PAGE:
My Recovery Journey

I had been using my Destruction of Choice for more than twenty years. I originally heard about SMART several years ago, whilst I still lived in England and even attended a few meetings. I was self-medicating with alcohol and had no real desire to abstain and was attending to appease my employer. I had the irrational belief that “moderation” could, and was, working for me. I quickly found excuses not to attend, citing other more important commitments. I felt that my “moderation” of two bottles of wine per night (instead of a litre bottle of Vodka) was a marked improvement and everyone got wasted at weekends so that wasn’t an issue anyways.

However, after too many failed attempts to moderate, and my weekend activities starting to creep back into the week,” I again found myself at risk of unemployment. I was referred to my Employee Assistance Program and, under slight duress, called and spoke with a counsellor. They asked about my current situation and I said that I had been given an opportunity through work that had ended and I felt that I had no purpose anymore. However, when they asked the question of whether I had continued to consume alcohol whilst performing this temporary role I not only had to admit that I had but also that it had increased due to less imposed limitations of no longer needing to drive to work. This made me realise that I was just finding any excuse to consume my DOC. I knew I needed help and I recalled my last dalliance with SMART and how I had found other programs demoralising – having to state I was powerless and didn’t have any control. I found there were local Face to Face meetings in my hometown and, after attending, the connection I felt with the group was undeniable. Hearing that, not only did I have a choice, but that it was mine to make, was powerful. Also understanding that this was science based really appealed to me as I love facts and evidence.
Learning there were numerous tools that could be applied to different situations was educational. I found the most eye-opening tool was the Cost Benefit Analysis. Understanding the benefits of not using, whilst appreciating the lack of costs, made me question ‘what was I actually getting from my DOC’? It made sense to me as Pro & Cons list are things I was already familiar with yet adding the short term and long term aspects put a completely different spin on things. This was closely followed by the Hierarchy of Values which made me have an honest conversation with myself as to whether I was putting my DOC about everything else and coming to the understanding that I was; despite my telling myself I wasn’t. Understanding that the science behind the urge (Surfing the urge) and that it was time specific gave me the strength to know it was manageable.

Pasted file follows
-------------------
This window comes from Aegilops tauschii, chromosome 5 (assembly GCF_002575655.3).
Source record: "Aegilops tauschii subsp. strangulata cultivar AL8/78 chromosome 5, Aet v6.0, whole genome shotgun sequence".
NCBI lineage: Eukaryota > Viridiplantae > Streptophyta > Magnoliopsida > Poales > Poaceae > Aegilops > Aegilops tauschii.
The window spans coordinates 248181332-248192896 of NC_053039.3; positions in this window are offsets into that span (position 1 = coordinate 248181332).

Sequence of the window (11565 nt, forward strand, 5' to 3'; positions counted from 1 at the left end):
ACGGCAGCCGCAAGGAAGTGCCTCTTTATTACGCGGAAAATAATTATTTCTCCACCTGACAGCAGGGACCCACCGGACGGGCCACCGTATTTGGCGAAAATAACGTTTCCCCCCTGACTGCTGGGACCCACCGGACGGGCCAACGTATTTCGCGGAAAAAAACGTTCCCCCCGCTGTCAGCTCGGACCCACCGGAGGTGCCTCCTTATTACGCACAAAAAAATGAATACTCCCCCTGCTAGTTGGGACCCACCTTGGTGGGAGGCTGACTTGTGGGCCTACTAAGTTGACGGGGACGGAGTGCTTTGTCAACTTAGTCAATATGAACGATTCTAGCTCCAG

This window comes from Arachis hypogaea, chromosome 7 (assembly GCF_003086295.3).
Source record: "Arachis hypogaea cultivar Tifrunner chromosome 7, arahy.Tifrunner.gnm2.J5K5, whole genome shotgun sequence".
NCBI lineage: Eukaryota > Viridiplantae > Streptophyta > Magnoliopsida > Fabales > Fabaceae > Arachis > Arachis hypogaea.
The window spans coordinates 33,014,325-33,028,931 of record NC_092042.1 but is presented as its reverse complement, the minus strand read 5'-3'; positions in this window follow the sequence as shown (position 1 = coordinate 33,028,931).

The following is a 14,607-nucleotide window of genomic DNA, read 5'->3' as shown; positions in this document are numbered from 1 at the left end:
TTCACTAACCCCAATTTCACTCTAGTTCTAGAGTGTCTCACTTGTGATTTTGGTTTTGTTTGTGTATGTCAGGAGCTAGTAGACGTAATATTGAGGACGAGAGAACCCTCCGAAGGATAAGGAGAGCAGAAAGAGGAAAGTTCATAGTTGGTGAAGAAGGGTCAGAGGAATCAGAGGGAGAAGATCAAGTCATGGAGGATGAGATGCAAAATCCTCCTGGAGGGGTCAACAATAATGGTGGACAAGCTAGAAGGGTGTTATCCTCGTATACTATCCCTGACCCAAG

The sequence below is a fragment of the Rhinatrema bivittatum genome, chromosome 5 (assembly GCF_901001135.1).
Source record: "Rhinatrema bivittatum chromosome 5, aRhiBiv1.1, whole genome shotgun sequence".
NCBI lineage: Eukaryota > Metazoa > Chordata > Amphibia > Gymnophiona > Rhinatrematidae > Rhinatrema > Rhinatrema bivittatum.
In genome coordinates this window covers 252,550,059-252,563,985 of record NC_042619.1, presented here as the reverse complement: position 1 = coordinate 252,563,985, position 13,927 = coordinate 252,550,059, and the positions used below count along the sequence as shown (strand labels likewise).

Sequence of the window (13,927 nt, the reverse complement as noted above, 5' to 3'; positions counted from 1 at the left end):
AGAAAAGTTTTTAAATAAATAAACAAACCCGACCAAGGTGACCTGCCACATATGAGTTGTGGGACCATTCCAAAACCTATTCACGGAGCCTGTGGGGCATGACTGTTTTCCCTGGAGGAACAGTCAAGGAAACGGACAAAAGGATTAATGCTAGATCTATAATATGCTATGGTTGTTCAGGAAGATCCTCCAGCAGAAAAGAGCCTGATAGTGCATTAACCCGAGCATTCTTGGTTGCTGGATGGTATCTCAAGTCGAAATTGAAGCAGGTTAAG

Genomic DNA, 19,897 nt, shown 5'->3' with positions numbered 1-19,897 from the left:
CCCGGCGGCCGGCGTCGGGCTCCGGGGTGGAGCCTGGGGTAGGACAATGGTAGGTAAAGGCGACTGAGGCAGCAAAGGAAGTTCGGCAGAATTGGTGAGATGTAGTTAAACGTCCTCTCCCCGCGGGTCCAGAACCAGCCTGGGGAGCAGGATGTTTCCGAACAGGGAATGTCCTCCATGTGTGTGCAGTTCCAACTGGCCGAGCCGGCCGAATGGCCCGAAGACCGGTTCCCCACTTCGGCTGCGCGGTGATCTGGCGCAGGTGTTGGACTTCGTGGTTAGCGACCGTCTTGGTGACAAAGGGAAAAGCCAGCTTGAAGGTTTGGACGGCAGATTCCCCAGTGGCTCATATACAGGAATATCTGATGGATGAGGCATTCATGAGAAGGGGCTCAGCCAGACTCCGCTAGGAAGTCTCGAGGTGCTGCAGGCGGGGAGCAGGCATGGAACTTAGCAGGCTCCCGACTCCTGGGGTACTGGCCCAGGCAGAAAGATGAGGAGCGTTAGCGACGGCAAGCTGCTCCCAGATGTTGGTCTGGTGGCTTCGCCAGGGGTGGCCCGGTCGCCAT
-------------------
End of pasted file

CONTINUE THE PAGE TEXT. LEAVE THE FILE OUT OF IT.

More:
The CBA tool has been put into practice for numerous things from deciding when I felt confident to return to work after my extended absence to selling my house and emigrating to Spain. The Hula Hoop allowed me to deal with challenging situations regarding my tenants and my analytical mind thrived on the ABC tool. A Change Plan Worksheet allowed me to break down tasks into manageable steps, so that they no longer seemed overwhelming, and also allowed me to identify whether that goal was actually important to me or whether I was doing it for someone else.

Further to taking a more active role in meetings I began to consider becoming a facilitator. I took the facilitator training and started facilitating not only my face to face meeting but also online meetings as well. I can’t believe that I now have an active role in supporting others in their journey and that I am seen by my peers as inspirational. It’s rewarding to be able to give back to something that gave me so much. Attending SMART meetings every day allowed me to initially set a daily goal of just remaining sober to attend that’s day’s meeting. It was manageable and, when I was able to accomplish it, knowing that it was due to my own efforts was motivational. I would never have seen myself as someone advocating abstinence or promoting that we do have a choice, regardless of what our DOC is. I’ve since used the tools to quit smoking (DEADS) and learn a foreign language (Vitally Absorbing Creative Interest) and commit to a regular gym workout (the Three Questions).

I would recommend SMART as it relies on you being responsible for your own decisions. It’s science based, which means the facts are proven, and it’s always progressing and implementing new techniques. You can apply the tools to more than just abstaining from your DOC, even though they can be applied to every DOC (and I’ve used them to deal with several of mine). This program supports your recovery and what works for you. It’s all encompassing and allows you to experiment with other recovery programs and combine different aspects; should you chose to do so. It also accepts that lapses are not failures but learning experiences and they form a normal part of a person’s recovery journey and, whilst not condoned, are not condemned. It reaffirms that you are not your addiction and that it doesn’t define you.

Matthew Lee